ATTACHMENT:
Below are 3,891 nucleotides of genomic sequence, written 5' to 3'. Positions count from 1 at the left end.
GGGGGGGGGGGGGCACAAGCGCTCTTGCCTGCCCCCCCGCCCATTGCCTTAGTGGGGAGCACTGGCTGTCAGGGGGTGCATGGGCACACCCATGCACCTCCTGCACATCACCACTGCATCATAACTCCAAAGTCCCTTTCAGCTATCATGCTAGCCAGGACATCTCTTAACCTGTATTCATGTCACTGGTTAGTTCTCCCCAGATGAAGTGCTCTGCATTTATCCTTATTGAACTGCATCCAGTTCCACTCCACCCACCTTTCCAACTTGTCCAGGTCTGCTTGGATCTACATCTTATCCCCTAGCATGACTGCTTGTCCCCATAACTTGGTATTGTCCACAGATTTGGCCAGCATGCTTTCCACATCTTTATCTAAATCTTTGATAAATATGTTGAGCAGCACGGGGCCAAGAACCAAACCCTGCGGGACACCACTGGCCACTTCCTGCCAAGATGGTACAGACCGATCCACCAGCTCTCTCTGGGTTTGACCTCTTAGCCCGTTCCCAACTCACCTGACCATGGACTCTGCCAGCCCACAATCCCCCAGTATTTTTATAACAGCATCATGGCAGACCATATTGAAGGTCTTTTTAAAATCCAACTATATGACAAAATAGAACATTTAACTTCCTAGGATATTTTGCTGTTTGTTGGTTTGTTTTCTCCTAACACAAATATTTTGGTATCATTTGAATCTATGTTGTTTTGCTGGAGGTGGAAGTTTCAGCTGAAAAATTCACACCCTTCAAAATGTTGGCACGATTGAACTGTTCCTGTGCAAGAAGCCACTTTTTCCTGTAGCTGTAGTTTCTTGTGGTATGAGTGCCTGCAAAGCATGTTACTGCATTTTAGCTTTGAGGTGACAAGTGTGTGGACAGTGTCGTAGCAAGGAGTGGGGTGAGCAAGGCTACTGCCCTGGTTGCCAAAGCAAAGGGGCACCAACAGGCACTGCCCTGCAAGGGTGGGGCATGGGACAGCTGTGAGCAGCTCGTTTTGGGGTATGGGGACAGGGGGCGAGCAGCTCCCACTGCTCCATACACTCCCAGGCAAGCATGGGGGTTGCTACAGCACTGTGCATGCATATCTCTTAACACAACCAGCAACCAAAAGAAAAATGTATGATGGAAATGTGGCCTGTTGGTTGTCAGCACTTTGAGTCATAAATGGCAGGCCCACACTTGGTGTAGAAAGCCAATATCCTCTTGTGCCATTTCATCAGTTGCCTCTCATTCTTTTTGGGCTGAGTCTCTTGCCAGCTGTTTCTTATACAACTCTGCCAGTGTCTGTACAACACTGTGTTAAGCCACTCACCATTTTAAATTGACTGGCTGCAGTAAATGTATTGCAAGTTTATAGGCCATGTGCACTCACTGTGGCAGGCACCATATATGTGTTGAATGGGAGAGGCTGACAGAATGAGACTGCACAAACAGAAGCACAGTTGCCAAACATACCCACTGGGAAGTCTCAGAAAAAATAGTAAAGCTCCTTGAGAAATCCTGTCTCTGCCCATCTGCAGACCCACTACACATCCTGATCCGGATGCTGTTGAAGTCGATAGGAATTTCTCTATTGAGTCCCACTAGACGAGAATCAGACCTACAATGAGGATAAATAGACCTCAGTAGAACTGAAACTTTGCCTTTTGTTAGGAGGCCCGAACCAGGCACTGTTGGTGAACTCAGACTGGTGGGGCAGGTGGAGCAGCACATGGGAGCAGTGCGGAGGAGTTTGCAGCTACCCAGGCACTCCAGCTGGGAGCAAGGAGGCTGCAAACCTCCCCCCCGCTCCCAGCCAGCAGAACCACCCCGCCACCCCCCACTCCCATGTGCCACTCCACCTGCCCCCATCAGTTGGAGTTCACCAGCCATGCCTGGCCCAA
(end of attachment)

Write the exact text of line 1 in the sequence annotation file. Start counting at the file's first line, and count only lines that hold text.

Below are 3,891 nucleotides of genomic sequence, written 5' to 3'. Positions count from 1 at the left end.